Of course, in the larger picture, schoolmarm is no worse than, say, fishwife, because, God knows, no one admires a woman who rolls up her sleeves, raises her voice, and carries heavy loads. Just as bad is the dreadful poetess, with her fluffy hair and weak mind and sentimental palaver.

By way of these three words, I could sketch a dreadful portrait of my life. It's a good thing that my pencil has an excellent eraser.

Friday, April 18, 2014

School vacation starts this weekend, and we'll be venturing out of mud-slogged Harmony to spend a few days by the sea. So if you don't hear from me for a few days, assume that I have no Internet connection or that I'm standing on the top of a cold mountain staring out into choppy Penobscot Bay or that I'm trying to cook Easter dinner in a microwave.

Probably I am one of the very few Americans who has never owned a microwave and doesn't know how to use one. To deal with this problem, I am pre-making Easter dinner today, and will let some other person at the party deal with the microwaving.

Here's the menu:

* Two square pans of pre-baked vegetable lasagna that will fit nicely into a teeny-tiny cottage refrigerator. If Tom is not too exhausted after work tonight, he will make the noodle dough. In the meantime, I'll make fresh sauce, mix the filling, prepare the vegetables (zucchini? spinach? mushrooms?), and then we'll stay up late and listen to baseball and drink coffee and put it all together.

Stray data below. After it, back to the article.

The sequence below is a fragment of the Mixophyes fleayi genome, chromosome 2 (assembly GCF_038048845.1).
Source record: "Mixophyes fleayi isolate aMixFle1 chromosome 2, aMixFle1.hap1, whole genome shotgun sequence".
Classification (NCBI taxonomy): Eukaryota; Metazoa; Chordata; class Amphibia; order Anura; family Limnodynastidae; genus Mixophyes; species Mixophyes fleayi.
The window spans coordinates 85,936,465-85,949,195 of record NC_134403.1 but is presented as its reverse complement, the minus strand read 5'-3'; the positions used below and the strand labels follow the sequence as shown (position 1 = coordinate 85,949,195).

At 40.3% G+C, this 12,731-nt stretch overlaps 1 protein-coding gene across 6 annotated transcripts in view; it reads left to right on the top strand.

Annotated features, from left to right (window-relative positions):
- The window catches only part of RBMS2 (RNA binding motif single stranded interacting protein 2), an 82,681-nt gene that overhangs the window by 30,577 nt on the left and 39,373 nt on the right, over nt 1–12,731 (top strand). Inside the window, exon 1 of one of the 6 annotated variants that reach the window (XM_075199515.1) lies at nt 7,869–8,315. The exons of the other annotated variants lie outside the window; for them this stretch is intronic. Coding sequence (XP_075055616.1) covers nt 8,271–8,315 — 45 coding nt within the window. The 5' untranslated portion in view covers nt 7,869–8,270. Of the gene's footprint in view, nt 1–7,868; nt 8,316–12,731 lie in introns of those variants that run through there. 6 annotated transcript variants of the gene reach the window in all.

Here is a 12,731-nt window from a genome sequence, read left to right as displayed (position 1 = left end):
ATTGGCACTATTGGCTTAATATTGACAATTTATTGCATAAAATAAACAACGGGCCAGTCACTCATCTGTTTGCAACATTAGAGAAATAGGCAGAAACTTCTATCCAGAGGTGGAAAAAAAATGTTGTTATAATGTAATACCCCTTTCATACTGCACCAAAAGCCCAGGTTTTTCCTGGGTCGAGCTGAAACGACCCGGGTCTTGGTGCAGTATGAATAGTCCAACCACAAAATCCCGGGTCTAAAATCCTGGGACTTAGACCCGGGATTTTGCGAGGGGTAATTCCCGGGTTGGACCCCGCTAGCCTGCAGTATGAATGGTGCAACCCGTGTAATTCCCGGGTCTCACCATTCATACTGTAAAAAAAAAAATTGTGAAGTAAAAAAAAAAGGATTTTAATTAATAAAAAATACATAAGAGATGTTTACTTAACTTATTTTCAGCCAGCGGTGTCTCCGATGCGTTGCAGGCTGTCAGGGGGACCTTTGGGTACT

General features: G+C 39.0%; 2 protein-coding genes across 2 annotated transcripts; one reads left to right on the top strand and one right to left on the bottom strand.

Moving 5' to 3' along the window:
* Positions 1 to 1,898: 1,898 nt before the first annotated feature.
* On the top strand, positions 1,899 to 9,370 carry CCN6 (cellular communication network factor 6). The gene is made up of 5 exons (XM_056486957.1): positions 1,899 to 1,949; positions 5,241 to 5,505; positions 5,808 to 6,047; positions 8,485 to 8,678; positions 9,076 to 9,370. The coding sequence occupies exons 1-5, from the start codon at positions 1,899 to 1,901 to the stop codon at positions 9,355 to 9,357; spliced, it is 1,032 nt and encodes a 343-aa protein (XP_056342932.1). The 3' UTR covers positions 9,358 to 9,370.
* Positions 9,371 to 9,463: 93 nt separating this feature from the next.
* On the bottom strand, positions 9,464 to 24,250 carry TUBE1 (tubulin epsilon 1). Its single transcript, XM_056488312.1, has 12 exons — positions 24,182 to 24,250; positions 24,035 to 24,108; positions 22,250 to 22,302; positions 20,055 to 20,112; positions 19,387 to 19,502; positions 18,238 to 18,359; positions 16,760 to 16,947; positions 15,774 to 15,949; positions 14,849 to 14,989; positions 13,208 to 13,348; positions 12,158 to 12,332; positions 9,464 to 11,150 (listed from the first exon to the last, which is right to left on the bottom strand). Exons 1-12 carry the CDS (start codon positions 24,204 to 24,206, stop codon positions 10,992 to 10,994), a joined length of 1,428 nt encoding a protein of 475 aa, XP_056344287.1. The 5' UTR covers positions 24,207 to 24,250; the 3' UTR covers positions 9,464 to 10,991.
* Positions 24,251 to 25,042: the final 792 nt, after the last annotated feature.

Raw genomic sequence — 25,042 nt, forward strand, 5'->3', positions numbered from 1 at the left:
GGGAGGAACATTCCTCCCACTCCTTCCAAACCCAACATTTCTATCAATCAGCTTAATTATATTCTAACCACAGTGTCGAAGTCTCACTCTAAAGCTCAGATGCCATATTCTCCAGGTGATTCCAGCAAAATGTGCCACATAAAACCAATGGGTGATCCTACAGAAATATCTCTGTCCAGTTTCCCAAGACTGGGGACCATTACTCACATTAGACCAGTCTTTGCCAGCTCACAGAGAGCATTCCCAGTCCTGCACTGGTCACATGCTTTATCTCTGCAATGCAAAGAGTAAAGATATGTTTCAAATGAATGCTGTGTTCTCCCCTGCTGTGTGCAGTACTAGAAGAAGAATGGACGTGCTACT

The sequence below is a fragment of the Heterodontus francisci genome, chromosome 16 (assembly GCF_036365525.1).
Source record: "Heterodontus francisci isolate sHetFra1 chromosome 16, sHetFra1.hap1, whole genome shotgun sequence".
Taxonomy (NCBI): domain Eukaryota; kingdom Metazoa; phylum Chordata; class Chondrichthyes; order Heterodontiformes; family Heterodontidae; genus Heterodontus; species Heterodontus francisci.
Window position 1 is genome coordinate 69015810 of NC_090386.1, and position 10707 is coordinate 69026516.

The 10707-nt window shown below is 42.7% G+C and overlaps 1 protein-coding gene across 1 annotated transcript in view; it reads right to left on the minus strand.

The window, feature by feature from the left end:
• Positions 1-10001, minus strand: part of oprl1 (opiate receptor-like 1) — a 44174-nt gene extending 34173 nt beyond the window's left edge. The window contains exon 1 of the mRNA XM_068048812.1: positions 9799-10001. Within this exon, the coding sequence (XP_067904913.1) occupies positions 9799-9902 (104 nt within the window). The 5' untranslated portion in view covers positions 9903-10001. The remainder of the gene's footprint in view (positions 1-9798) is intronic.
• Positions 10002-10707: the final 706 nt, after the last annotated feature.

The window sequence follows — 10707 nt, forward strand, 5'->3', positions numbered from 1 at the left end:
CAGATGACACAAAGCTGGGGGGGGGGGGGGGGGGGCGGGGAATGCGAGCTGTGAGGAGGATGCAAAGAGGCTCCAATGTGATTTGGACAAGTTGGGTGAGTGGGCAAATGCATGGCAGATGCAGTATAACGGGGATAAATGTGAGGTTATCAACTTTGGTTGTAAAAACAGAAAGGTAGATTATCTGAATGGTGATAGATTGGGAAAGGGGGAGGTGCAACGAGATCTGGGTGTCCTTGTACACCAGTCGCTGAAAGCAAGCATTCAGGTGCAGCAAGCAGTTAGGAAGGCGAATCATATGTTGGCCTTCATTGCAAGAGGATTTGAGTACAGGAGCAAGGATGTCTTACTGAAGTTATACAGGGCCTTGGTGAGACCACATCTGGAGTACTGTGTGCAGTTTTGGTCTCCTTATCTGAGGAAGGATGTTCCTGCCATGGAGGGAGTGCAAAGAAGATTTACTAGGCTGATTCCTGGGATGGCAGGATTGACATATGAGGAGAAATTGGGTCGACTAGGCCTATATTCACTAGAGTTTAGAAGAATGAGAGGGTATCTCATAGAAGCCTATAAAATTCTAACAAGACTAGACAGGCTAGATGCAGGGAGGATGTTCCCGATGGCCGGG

* Sourdough baguettes. Presently my kitchen counter is covered with bowls of proofing dough, and already I am wondering how I will possibly manage to get everything baked.

* Baby lettuce salad, unfortunately store-bought because my garden is nothing but snow and snow and snow.

* Chocolate-orange mousse, easy to whip up, easy to transport, easy to fit into a teeny-tiny cottage refrigerator. What I'd really like is lime meringue pie, but that's not practical as road food.

* A double batch of shortbread cookies. Too many cookies is always the right amount when one is hiking with a 16-year-old boy.

Thursday, April 17, 2014